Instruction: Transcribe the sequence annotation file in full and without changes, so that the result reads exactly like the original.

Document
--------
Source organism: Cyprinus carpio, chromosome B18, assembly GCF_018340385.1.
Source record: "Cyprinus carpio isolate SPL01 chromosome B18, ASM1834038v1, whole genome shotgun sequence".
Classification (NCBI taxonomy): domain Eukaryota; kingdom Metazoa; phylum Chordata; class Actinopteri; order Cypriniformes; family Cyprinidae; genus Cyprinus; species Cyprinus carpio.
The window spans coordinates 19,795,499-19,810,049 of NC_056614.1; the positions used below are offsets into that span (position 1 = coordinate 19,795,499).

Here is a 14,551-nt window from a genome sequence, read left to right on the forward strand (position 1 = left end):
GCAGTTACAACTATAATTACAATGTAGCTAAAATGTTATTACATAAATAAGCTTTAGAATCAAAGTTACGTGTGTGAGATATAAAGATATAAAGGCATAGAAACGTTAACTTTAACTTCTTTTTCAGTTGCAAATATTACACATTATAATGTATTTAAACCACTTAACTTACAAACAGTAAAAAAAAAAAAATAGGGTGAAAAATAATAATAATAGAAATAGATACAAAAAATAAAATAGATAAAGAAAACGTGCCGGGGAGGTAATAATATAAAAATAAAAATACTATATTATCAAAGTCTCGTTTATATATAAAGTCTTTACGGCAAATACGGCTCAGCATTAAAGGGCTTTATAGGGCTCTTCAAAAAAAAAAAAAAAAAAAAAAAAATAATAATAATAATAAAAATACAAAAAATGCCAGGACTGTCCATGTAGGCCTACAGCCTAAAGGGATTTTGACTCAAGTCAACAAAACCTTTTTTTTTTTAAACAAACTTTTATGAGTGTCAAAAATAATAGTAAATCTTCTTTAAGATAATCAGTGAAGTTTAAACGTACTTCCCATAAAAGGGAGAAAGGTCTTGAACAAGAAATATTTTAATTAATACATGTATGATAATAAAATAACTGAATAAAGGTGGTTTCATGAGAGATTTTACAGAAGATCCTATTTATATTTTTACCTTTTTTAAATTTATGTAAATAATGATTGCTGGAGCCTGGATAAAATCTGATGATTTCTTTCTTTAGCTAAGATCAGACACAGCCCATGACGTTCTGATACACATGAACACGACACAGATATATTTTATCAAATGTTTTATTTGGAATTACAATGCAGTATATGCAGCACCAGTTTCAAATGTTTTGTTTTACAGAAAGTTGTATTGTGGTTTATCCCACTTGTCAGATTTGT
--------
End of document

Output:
Source organism: Cyprinus carpio, chromosome B18, assembly GCF_018340385.1.
Source record: "Cyprinus carpio isolate SPL01 chromosome B18, ASM1834038v1, whole genome shotgun sequence".
Classification (NCBI taxonomy): domain Eukaryota; kingdom Metazoa; phylum Chordata; class Actinopteri; order Cypriniformes; family Cyprinidae; genus Cyprinus; species Cyprinus carpio.
The window spans coordinates 19,795,499-19,810,049 of NC_056614.1; the positions used below are offsets into that span (position 1 = coordinate 19,795,499).

Here is a 14,551-nt window from a genome sequence, read left to right on the forward strand (position 1 = left end):
GCAGTTACAACTATAATTACAATGTAGCTAAAATGTTATTACATAAATAAGCTTTAGAATCAAAGTTACGTGTGTGAGATATAAAGATATAAAGGCATAGAAACGTTAACTTTAACTTCTTTTTCAGTTGCAAATATTACACATTATAATGTATTTAAACCACTTAACTTACAAACAGTAAAAAAAAAAAAATAGGGTGAAAAATAATAATAATAGAAATAGATACAAAAAATAAAATAGATAAAGAAAACGTGCCGGGGAGGTAATAATATAAAAATAAAAATACTATATTATCAAAGTCTCGTTTATATATAAAGTCTTTACGGCAAATACGGCTCAGCATTAAAGGGCTTTATAGGGCTCTTCAAAAAAAAAAAAAAAAAAAAAAAAATAATAATAATAATAAAAATACAAAAAATGCCAGGACTGTCCATGTAGGCCTACAGCCTAAAGGGATTTTGACTCAAGTCAACAAAACCTTTTTTTTTTTAAACAAACTTTTATGAGTGTCAAAAATAATAGTAAATCTTCTTTAAGATAATCAGTGAAGTTTAAACGTACTTCCCATAAAAGGGAGAAAGGTCTTGAACAAGAAATATTTTAATTAATACATGTATGATAATAAAATAACTGAATAAAGGTGGTTTCATGAGAGATTTTACAGAAGATCCTATTTATATTTTTACCTTTTTTAAATTTATGTAAATAATGATTGCTGGAGCCTGGATAAAATCTGATGATTTCTTTCTTTAGCTAAGATCAGACACAGCCCATGACGTTCTGATACACATGAACACGACACAGATATATTTTATCAAATGTTTTATTTGGAATTACAATGCAGTATATGCAGCACCAGTTTCAAATGTTTTGTTTTACAGAAAGTTGTATTGTGGTTTATCCCACTTGTCAGATTTGT